In a bid to further isolate Arafat, Israeli officials also decided to boycott any foreign dignitaries who might visit him.

Meanwhile, frustrated Israeli lawmakers urged Sharon to pluck Arafat from the ruins of his West Bank compound and send him into exile.

Deporting Arafat is a suggestion that seems to surface whenever Palestinian militants have dealt Israel a particularly painful blow. But this time, officials hinted that their patience was wearing thin.


“If Arafat continues to act as the main obstacle to the process,” Israeli Defense Minister Shaul Mofaz said in a speech to Tel Aviv University’s board of trustees, “there will be no alternative but to think about steps to deport Arafat.”

Sharon, however, ignored the calls to exile his longtime foe -- a move that would certainly further destabilize the region and anger international mediators.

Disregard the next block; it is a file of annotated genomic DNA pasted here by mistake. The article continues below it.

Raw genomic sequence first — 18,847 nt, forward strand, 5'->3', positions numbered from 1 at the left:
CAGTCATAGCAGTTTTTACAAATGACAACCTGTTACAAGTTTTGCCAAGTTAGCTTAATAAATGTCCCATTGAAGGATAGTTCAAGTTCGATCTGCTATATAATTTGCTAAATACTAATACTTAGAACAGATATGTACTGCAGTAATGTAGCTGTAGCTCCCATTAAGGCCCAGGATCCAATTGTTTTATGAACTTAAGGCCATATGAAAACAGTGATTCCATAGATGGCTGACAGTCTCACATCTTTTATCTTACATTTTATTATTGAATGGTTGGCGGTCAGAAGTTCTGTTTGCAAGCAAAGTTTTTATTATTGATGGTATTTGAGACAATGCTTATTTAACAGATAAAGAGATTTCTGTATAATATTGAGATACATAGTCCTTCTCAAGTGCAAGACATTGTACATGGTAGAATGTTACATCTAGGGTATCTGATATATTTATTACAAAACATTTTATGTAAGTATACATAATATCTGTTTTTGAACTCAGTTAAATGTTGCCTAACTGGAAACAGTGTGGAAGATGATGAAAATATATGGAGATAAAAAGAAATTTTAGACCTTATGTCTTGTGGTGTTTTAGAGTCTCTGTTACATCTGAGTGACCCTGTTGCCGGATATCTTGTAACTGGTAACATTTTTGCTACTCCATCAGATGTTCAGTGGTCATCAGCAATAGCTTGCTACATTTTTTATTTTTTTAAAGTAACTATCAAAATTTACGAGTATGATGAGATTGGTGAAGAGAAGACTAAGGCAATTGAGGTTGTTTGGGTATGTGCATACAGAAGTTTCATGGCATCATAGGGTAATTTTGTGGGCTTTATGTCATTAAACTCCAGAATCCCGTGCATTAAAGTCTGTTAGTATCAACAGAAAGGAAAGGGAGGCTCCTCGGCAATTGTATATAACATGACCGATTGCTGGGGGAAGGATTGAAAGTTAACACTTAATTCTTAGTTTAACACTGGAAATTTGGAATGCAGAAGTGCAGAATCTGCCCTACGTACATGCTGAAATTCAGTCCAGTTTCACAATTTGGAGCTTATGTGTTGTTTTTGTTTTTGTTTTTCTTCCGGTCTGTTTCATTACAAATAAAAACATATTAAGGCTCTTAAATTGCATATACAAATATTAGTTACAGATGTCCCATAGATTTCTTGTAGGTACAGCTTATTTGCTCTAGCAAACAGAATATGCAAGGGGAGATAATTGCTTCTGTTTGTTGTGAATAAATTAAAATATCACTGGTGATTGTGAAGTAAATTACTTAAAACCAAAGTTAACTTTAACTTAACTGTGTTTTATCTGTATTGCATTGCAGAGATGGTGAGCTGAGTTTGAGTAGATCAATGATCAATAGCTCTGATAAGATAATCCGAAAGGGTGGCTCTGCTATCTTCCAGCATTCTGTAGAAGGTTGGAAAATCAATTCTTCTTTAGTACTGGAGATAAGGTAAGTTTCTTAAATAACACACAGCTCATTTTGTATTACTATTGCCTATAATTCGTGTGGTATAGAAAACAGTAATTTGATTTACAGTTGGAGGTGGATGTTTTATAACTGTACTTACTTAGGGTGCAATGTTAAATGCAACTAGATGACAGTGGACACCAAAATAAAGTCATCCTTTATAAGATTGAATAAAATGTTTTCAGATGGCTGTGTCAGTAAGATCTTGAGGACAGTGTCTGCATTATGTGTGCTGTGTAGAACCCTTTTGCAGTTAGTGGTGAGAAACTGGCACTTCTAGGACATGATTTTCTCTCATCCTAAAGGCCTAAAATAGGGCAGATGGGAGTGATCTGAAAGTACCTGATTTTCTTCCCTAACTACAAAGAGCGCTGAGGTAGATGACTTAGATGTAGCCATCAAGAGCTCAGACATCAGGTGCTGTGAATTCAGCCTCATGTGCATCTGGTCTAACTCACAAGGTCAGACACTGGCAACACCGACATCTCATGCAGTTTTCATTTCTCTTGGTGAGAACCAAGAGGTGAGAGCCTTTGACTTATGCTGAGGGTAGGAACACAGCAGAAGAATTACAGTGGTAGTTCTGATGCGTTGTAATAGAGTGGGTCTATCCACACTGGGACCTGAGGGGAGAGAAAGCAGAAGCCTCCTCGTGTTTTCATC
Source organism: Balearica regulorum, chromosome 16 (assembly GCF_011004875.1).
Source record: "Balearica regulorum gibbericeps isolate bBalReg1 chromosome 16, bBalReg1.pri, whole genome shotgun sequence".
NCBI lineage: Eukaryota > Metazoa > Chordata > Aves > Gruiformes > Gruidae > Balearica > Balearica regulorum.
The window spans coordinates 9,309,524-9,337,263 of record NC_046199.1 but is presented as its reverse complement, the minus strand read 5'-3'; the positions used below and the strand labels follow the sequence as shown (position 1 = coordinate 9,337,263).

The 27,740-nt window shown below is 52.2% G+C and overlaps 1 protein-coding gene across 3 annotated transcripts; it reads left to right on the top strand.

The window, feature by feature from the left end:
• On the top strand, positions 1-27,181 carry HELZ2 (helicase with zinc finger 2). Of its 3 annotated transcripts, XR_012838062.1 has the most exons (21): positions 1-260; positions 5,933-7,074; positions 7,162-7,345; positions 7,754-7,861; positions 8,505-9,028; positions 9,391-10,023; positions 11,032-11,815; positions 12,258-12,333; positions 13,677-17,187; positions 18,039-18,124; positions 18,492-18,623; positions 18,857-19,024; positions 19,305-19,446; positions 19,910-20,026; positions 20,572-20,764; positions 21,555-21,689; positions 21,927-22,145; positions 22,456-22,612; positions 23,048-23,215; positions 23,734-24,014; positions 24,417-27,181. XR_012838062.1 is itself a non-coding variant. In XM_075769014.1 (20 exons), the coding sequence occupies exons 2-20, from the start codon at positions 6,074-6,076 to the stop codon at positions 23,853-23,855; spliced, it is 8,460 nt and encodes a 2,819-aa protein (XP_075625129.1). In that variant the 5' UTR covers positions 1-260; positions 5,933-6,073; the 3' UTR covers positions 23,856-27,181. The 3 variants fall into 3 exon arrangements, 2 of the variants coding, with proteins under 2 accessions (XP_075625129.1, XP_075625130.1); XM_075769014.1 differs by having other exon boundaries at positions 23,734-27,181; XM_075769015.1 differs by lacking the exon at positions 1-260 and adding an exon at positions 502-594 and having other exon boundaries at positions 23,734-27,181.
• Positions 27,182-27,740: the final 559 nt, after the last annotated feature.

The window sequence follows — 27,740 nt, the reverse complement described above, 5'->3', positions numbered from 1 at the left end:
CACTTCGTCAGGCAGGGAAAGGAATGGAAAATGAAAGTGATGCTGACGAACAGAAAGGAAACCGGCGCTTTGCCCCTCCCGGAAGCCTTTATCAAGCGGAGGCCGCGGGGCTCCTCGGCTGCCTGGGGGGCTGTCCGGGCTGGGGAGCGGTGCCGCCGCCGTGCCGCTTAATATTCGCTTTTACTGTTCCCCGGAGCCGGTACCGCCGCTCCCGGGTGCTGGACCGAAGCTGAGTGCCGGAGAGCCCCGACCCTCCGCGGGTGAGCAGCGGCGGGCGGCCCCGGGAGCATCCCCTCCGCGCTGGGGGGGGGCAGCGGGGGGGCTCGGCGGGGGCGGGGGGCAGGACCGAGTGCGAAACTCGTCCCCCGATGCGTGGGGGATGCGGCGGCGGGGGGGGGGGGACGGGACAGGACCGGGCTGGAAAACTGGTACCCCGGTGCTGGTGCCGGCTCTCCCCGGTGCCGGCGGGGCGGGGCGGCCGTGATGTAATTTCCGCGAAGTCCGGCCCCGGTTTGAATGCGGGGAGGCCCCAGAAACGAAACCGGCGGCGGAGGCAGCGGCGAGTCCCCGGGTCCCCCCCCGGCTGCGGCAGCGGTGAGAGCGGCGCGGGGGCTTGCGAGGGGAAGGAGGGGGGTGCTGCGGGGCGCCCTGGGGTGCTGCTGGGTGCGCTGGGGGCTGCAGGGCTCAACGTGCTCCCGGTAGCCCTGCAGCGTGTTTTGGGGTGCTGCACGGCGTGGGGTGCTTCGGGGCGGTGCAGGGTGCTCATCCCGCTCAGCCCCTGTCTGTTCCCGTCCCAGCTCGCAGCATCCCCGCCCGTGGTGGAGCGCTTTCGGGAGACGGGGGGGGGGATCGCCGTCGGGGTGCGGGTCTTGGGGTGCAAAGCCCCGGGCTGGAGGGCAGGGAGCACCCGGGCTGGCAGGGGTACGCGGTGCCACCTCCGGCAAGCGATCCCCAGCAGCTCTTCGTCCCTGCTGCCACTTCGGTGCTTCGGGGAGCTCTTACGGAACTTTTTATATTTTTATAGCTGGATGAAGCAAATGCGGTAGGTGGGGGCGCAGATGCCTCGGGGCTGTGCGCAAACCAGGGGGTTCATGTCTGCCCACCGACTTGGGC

“Arafat causes less damage in the Muqata” -- the Palestinian leader’s compound in Ramallah -- Gissin said. “For the moment, he has to stay put.”

Israelis who helped engineer the appointment of Abbas, Arafat’s choice for prime minister, now say they overestimated his popularity and ignored Arafat’s staying power. As Israel pushes Abbas to dismantle the infrastructure of Palestinian militants, the resistance organizations grow scornful of the new prime minister -- and wary of being disarmed by his security forces.


The Al Aqsa Martyrs Brigade abandoned its cease-fire around the time of Abbas’ appointment April 30. The powerful Islamic resistance group Hamas followed suit.

“Things are exploding now because patience has its limits,” said Ismail abu Shanab, a spokesman for Hamas in the Gaza Strip. “We were trying to give the peace effort a chance, but now the resistance continues.”